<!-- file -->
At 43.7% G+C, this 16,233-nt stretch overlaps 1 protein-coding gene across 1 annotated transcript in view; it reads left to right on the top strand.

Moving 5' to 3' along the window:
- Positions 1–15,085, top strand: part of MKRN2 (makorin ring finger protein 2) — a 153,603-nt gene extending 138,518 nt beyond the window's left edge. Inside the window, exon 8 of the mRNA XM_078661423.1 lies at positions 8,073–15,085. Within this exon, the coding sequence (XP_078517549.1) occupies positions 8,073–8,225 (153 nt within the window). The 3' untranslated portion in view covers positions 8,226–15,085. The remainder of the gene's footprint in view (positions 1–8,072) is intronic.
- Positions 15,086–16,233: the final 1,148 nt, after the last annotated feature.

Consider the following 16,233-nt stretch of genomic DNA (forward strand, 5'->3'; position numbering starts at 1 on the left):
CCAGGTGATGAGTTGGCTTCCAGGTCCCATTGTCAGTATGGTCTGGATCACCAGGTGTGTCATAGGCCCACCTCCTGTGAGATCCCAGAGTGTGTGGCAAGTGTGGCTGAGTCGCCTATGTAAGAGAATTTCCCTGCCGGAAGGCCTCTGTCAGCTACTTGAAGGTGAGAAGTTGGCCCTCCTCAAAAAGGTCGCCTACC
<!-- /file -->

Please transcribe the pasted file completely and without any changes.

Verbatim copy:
At 43.7% G+C, this 16,233-nt stretch overlaps 1 protein-coding gene across 1 annotated transcript in view; it reads left to right on the top strand.

Moving 5' to 3' along the window:
- Positions 1–15,085, top strand: part of MKRN2 (makorin ring finger protein 2) — a 153,603-nt gene extending 138,518 nt beyond the window's left edge. Inside the window, exon 8 of the mRNA XM_078661423.1 lies at positions 8,073–15,085. Within this exon, the coding sequence (XP_078517549.1) occupies positions 8,073–8,225 (153 nt within the window). The 3' untranslated portion in view covers positions 8,226–15,085. The remainder of the gene's footprint in view (positions 1–8,072) is intronic.
- Positions 15,086–16,233: the final 1,148 nt, after the last annotated feature.

Consider the following 16,233-nt stretch of genomic DNA (forward strand, 5'->3'; position numbering starts at 1 on the left):
CCAGGTGATGAGTTGGCTTCCAGGTCCCATTGTCAGTATGGTCTGGATCACCAGGTGTGTCATAGGCCCACCTCCTGTGAGATCCCAGAGTGTGTGGCAAGTGTGGCTGAGTCGCCTATGTAAGAGAATTTCCCTGCCGGAAGGCCTCTGTCAGCTACTTGAAGGTGAGAAGTTGGCCCTCCTCAAAAAGGTCGCCTACC